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Private sector reform needed for US public funds: report

US public sector pension funds will have to take a radical private-enterprise approach to reforming employee benefits and revising investment expectations if funds are to fulfil their obligations to existing and new employees.

The Pew Center’s report in February on underfunded state retirement systems has revealed a horrendous chasm – $1 trillion – between reserves of $2.35 trillion and the liabilities of $3.35 trillion for pensions and health benefits for public sector employees.

Pension funds must start five fundamental reforms immediately if they are to deliver on the pension plans, health care and other benefits promised to public servants. These reforms include: maintaining funding needs; cutting benefits and/or lifting retirement ages; sharing the risk with employees; increasing employees’ contributions; and slashing investment returns’ assumptions from 8 per cent to 6.36 per cent.

First, in keeping up with funding needs, states will have to not only meet actuarial targets but also ensure that the calculations’ assumptions are correct. Both Utah and Pennsylvania have cut their investment assumptions [from 8 per cent to 7.75, and from 8.5 per cent to 8, respectively]. Indeed the report cites Warren Buffett who has said these levels are too generous, and the Financial Accounting Standards Board is touting the private sector’s assumed return of 6.36 per cent as more realistic.

Second, funds will have to cut benefits for new employees by changing the funds’ formulas and/or lifting retirement ages. In Nevada, employees hired after January 1 this year will have years of service multiplied by a lower 2.5 per cent [2.67 per cent previously] to derive the salary percentage to be replaced by pension benefits. As well, these new sign-ons will have to work until they are 62 [60 previously] to retire with 10 years of service.

Third, sharing the risk with employees will have to become more common as the public sector hybridises defined benefit and defined contribution plans [these will be similar to the private sector’s 401(k) DC plans]. Nebraska’s cash-balance plan is one such hybrid, with the guarantee to employees of an annual investment return of 5 per cent.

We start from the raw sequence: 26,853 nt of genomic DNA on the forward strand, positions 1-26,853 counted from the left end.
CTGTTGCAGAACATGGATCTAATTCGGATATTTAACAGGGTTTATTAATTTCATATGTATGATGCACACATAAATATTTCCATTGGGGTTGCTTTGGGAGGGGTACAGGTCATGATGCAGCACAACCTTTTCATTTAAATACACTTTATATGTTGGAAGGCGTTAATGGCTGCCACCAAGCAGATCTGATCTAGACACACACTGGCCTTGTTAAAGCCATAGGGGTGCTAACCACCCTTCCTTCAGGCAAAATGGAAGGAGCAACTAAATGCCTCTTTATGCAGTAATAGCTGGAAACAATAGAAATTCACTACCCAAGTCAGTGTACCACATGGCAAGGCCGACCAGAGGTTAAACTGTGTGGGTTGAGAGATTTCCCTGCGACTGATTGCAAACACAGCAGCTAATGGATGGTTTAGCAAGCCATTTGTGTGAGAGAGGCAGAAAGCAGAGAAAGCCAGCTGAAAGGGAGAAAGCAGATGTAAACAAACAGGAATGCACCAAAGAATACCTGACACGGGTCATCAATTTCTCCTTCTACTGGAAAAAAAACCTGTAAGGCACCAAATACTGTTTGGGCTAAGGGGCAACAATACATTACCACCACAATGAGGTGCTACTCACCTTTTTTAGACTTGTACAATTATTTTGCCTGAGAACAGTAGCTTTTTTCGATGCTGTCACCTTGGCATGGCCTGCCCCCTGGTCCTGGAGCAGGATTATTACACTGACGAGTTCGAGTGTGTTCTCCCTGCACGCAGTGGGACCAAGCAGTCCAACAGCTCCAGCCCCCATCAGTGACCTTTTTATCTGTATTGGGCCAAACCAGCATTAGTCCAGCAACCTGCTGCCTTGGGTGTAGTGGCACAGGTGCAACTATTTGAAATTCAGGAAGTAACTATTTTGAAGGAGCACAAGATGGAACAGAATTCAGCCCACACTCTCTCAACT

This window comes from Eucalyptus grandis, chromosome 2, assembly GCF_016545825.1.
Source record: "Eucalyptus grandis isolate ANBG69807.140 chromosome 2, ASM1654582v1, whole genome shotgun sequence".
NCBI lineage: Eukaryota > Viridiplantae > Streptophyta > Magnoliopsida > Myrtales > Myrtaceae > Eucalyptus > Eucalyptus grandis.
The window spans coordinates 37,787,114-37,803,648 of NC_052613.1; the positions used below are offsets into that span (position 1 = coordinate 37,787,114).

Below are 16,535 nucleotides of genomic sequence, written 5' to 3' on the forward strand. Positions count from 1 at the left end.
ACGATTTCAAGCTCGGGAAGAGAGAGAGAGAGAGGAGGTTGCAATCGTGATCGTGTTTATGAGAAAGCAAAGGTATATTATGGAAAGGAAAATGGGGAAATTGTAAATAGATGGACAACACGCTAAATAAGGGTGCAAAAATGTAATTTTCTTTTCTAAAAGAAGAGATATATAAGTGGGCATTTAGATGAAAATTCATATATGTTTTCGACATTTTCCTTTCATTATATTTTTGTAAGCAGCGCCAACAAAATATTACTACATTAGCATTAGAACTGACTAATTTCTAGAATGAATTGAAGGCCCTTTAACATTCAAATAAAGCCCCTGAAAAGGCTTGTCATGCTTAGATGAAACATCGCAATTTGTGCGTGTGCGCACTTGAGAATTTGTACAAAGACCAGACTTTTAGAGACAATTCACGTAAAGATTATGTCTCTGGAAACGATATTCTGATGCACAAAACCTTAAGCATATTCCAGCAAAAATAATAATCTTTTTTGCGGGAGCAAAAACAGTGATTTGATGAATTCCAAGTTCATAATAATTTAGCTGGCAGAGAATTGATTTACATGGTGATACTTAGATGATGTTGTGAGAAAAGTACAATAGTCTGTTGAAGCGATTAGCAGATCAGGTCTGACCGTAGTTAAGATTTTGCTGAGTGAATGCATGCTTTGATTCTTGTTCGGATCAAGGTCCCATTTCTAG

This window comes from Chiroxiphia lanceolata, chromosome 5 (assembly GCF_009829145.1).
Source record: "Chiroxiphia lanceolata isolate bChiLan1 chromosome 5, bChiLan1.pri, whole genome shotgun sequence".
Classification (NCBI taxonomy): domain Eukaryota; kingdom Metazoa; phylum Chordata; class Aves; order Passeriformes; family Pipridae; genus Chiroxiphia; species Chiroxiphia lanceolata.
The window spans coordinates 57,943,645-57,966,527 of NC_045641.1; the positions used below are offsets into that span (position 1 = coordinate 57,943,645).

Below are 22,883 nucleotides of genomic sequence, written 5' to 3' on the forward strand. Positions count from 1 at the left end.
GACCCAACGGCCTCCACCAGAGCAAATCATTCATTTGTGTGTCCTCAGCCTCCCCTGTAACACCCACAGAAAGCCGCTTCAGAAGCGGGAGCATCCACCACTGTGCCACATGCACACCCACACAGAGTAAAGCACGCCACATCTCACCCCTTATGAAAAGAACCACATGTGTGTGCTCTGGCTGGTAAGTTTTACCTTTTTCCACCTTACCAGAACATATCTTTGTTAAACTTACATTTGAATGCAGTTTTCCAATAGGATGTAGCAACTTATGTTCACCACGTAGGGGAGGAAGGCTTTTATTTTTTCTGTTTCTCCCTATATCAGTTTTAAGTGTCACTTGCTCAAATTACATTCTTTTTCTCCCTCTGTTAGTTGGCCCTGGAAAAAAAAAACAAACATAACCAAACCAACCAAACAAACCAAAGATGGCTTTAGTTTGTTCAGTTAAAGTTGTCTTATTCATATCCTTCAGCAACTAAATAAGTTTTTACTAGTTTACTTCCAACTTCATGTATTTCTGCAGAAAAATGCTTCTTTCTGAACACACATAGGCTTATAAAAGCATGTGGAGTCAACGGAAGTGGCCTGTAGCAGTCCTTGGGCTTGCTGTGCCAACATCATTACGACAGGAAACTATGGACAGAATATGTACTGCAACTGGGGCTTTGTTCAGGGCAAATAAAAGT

Fourth, employees will have to contribute more than the existing 40 per cent of non-investment contributions. This will have the benefit of fostering employee buy-in: employees pay more attention to their fund, and also pressure pension officials to keep the plan well-funded. In Arizona, general [non-public safety] employees and employers each pay equal shares of the annual contribution, and if the employer contribution rises, so does the employee’s.

In tandem with this fourth reform, health care benefits will need revisiting. Kentucky, New Hampshire and Connecticut are leading this charge on this front. Kentucky now requires new employees to pay 1 per cent to fund post-retirement health care and other non-pension benefits. Connecticut has been even tougher: new employees, and current employees with fewer than five years’ service, will have to contribute 3 per cent of their salaries.

Fifth, the bar will have to be raised for governance and investment oversight. With Warren Buffett calling for substantial cuts to investment return assumptions, pension plan officials would do well to consider the Financial Accounting Standards Board’s recommendation that the rate on corporate bonds be the norm. In December 2008, the top 100 private pensions had an average assumed return of 6.36 per cent. Simultaneously, underfunded plans will have to professionalise the complexity of pension investments away from trustee boards to investment experts. In Vermont, investment decisions for the state’s three retirement systems are now made by the Vermont Pension Investment Committee which can also move more quickly on asset allocations than in the past. Simultaneously, the combining of administration of the state’s three retirement systems has saved money.

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